Farmers needed to test EnviroImpact tool

With the tool, farmers can better determine when to apply manure as a fertilizer source with lower runoff risks.

By Meaghan Gass and Erica Rogers

Farm machinery shown in a field spreading manure. Utilizing manure as a fertilizer source can be a cost-effective way for farmers to meet crop nutrient needs, and with effective application, be environmentally sustainable. Photo: Beth Ferry, MSU Extension

Utilizing manure as a fertilizer source can be a cost-effective way for farmers to meet crop nutrient needs, and with effective application, be environmentally sustainable. Photo: Beth Ferry, MSU Extension

Are you a farmer applying manure to your farm fields? Then your help is needed to test the Michigan EnviroImpact tool.

The MI EnviroImpact tool is a decision-support tool for short-term manure application planning that shows daily runoff risks across Michigan. The tool’s runoff risk forecast comes from real-time precipitation and temperature forecasts, which are combined with snow melt, soil moisture, and landscape characteristics in order to forecast runoff events. With the tool, farmers can better determine when to apply manure as a fertilizer source with lower runoff risks.

MI EnviroImpact Tool Website Screen Shot

Reducing risk of runoff

Nutrients found in manure and commercial fertilizers, such as nitrogen and phosphorus, can enter rivers and streams as runoff, and in Michigan, almost all of our waterways flow to the Great Lakes. When it rains, these nutrients have the potential to wash into nearby waterways, which can cause an excess of nutrients and lead to algae overgrowth, or harmful algal blooms. These algal blooms can have a big impact on the Great Lakes watershed as they consume oxygen that fish need to survive and can affect the quality of drinking water. With manure application planning, farmers are able reduce the risk of nutrient runoff and help better protect the Great Lakes.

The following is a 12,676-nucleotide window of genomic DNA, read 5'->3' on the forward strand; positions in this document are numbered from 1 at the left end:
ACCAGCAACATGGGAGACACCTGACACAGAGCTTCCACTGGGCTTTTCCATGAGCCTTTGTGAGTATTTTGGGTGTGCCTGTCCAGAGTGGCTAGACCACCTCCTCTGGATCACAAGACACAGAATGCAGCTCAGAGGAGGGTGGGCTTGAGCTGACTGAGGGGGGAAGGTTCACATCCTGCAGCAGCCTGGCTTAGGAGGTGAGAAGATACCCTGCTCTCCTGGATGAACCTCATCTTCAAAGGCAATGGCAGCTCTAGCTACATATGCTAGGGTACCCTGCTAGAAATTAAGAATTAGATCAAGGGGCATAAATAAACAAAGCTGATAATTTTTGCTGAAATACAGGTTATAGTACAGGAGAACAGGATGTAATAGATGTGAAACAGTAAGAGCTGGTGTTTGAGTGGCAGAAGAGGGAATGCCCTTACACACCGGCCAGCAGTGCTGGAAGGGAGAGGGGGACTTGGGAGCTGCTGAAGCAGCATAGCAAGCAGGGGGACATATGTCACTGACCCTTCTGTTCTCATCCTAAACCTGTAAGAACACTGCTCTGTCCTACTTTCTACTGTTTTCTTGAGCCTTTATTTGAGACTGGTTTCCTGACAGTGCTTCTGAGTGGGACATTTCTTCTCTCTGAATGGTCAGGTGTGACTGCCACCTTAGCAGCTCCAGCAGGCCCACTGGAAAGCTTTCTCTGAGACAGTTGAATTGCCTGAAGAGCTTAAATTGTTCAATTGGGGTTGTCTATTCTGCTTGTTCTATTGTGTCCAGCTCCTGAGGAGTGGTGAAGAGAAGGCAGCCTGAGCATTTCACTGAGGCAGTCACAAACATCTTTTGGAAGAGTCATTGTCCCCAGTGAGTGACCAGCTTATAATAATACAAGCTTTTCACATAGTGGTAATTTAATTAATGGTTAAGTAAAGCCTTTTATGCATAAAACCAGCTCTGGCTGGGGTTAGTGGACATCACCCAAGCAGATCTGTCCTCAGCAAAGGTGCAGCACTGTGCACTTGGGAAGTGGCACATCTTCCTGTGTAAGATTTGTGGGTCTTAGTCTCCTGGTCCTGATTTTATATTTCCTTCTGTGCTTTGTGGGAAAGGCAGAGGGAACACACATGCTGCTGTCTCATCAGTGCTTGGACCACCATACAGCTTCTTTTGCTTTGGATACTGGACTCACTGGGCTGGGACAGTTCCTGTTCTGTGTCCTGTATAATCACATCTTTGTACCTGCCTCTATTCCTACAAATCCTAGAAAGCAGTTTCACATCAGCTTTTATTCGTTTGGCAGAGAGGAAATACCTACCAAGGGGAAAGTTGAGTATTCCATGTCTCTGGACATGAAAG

Manure application is just one source of harmful algal blooms, but with proper planning, farmers can help keep applied manure nutrients on their fields and reduce runoff entering the Great Lakes.

Pilot program seeks farmers to help

Currently, tool developers are recruiting farmers to pilot the MI EnviroImpact tool. If you are interested in piloting the tool and sharing a testimonial, please contact Erica Rogers (email: roger392@msu.edu; Phone: 989-875-5233, ext. 5296). Farmer input and feedback could be used in promotional materials to highlight the tool and how farmers can use it as a decision support tool to reduce runoff risk.

The Michigan EnviroImpact Tool was developed in partnership with the National Ocean and Atmospheric Administration National Weather ServiceMichigan Department of Agriculture and Rural DevelopmentMichigan Agriculture Environmental Assurance ProgramMichigan State University Institute of Water ResearchMichigan Sea Grant and MSU Extension. The tool is part of a regional effort to improve runoff risk decision support tools in the Great Lakes basin supported by the Environmental Protection AgencyGreat Lakes Restoration Initiative, and National Weather Service North Central River Forecast Center.

Huron-Michigan Predator Diet Study gears up for summer

Student researchers at MSU are busy analyzing the contents of fish stomachs collected by Great Lakes anglers.

The fish diet study team gathers in the MSU fish research lab, including (back from left) Nick Green, Mark Hamlyn, Nick Yeager, Dr. Dan O’Keefe, Dr, Brian Roth, Brok Lamorandier, (front from left) Katie Kierczynski, Jasmine Czajka. Photo: Katelyn Brolick

The fish diet study team gathers in the MSU fish research lab, including (back from left) Nick Green, Mark Hamlyn, Nick Yeager, Dr. Dan O’Keefe, Dr, Brian Roth, Brok Lamorandier, (front from left) Katie Kierczynski, Jasmine Czajka. Photo: Katelyn Brolick

Future Spartan already building MSU network through underwater robotics, science career exploration

Alpena High School student assisting sturgeon science team in capturing video, data in the Black River.

Liz Thomson works with Doug Larson from the lake sturgeon science team at MSU to install underwater cameras in the Black River. Courtesy photo

Liz Thomson works with Doug Larson from the lake sturgeon science team at MSU to install underwater cameras in the Black River. Courtesy photo